She’s Got Them Dancing

Jane Blum enters her 15th year of ballroom dance instruction at IU Southeast

Kristy Fennessey, Staff Writer

dsc_0304-2In Jane Blum’s class, there are no pencils and there is no paper; instead, students are expected to bring with them some natural rhythm and the willingness to experience something new.

“Today I will begin Waltz for the 15th time,” Blum exclaimed.

It was 20 minutes before her first session of the fall semester, and her students were already lining up, some nervously glancing at the mirrored wall that lines the dance studio.

Blum, an adjunct faculty member, has been teaching ballroom dancing in the underbelly of Knobview Hall for the past 15 years.

“It is always a happy job. The dancing and the laughing, the endorphins are flowing. What’s wrong with that?” Blum said. “Nothing! It is so wonderful.”

Her course is structured differently than other 16 week long courses.

The entire course is broken down into five week long segments and the segments are worth one credit each. Students have a choice f how many segments they take. In the Ballroom I, Blum will teach the Waltz and the Rhumba. In Ballroom II, she teaches the Tango and the Mambo and the third session, Rhythm I, features the Merengue and West Coast Swing.

The course garners roughly 20 students per semester with the majority of students being female. Some of Blum’s former ma
le students loved the class so much they return, some of them for years afterwards, to help even out the numbers so that they can get through the dance queue more quickly.

Students are not the only ones stopping by to help out. IUS faculty members James Kauffman, professor of communication studies, and Subhranil De, associate professor of physics, stop by nearly every week to assist with the class.

Kauffman has known Blum for over 15 ears and was the Dean of the School of Arts and Letters in 2002 when Christa Zorn, who was both a professor of english at IU Southeast and a patron of Blum’s dance studio, made the recommendation that Blum teach ballroom dance on campus. Kauffman approved the recommendation and has been helping out in the class since it began.dsc_0309-2

“We don’t have much to offer in physical education outside of sports and we had nothing in dance,” Kauffman said. “It is social and physical. Students tell me they enjoy it because it takes their minds off things. Some also enjoy it because they learn social dances that they can use on special occasions such as weddings.”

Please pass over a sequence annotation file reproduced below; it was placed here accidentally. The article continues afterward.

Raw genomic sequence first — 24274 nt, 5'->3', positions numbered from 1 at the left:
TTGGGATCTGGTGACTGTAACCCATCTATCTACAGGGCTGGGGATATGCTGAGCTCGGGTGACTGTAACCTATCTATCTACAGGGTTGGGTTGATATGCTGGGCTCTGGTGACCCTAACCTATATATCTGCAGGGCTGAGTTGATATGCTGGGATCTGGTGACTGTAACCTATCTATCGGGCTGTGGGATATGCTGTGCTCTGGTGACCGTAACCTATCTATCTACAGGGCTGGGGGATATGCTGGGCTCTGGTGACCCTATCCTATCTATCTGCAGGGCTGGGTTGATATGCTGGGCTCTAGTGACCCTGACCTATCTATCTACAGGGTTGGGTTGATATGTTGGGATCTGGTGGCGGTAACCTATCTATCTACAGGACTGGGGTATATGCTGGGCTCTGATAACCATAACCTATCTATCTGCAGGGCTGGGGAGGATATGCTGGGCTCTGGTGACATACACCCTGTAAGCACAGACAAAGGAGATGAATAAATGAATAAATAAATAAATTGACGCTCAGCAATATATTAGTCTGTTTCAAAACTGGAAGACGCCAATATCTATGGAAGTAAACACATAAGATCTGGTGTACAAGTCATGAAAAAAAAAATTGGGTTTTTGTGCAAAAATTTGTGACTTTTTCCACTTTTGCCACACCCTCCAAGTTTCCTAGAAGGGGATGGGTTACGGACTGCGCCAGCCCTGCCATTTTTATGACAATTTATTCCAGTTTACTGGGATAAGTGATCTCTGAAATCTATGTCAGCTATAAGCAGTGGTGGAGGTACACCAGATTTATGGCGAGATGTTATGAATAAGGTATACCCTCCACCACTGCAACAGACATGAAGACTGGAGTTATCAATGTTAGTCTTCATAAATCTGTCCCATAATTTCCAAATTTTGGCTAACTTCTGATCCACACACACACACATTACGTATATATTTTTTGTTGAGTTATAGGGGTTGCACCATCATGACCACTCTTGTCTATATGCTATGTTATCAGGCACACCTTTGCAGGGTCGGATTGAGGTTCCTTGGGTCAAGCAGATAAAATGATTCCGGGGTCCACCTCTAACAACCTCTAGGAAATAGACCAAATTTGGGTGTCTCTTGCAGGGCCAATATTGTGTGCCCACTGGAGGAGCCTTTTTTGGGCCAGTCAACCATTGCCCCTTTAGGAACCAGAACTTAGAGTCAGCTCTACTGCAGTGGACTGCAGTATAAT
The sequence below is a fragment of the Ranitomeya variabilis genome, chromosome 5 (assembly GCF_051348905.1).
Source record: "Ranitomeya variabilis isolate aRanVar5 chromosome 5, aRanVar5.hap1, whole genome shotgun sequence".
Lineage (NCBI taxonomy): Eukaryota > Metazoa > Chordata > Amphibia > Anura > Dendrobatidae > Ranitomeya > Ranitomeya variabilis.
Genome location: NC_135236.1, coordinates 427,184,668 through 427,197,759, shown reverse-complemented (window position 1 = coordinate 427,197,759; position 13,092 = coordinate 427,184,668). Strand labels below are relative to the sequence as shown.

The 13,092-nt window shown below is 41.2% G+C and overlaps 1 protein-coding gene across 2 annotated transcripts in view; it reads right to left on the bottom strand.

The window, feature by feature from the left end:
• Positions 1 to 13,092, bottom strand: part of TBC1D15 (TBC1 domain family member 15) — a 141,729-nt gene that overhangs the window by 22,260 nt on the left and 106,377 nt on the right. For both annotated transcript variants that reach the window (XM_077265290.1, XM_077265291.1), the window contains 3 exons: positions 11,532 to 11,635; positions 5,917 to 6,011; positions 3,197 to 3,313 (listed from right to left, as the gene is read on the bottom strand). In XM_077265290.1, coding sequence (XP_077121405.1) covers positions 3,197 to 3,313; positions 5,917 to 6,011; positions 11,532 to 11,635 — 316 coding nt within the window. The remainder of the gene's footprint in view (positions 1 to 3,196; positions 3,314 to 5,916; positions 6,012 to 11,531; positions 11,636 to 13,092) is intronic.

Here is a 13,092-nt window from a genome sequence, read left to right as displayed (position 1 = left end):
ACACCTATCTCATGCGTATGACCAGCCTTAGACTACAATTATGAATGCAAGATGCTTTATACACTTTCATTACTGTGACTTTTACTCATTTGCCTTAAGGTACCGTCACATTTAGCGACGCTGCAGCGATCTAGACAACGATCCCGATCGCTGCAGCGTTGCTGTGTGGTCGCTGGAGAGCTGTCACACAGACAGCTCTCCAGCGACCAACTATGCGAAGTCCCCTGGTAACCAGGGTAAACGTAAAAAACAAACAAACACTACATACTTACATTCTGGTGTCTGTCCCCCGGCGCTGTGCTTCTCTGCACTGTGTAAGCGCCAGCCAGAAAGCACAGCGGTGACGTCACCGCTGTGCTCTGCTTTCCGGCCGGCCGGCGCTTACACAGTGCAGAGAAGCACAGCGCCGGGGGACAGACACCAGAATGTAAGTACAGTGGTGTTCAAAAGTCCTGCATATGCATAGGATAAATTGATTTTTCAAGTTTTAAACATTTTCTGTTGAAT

De met Blum when he began volunteering to help out in her class in 2008. He volunteered because of his love for dance.

“I have been drawn to ballroom dancing since I was a graduate student at University of Rochester.,” he said. “Dancing is an exuberant and invigorating art form.”

De said his favorite dance is the Waltz, a dance he said he developed a fondness for due to the grace it requires.

“Back in Rochester during my graduate student days there used to be an annual Viennese Ball on campus where there would be a live orchestra playing Waltz and Polka music. People would go with dates, dressed in formal attire,” De said. “Being a part of such fond memories, dancing will remain a fond thing for me.”

De said that as much as he enjoys dance, he is hardly good at it, which is something that he is comfortable with thanks to instructors like Blum.

“I rarely practice outside of class these days, and feel like the perpetual amateur! I love the way Blum teaches,” De said. “She is a very jovial lady and imbues her teaching with humor. We learn, we laugh, and we dance. Students love the class and admire her very much.”

Blum presents a well rounded introduction to the world of dance in which a student can expect to learn the basic principles of ballroom dancing. Her students learn to dance with a partner, to lead, to follow, they learn about the history of each dance that is taught, then they learn about the music, rhythm and timing.“Each dance has a basic [element] and the student has to know that, has to learn it pretty much right away,” Blum said.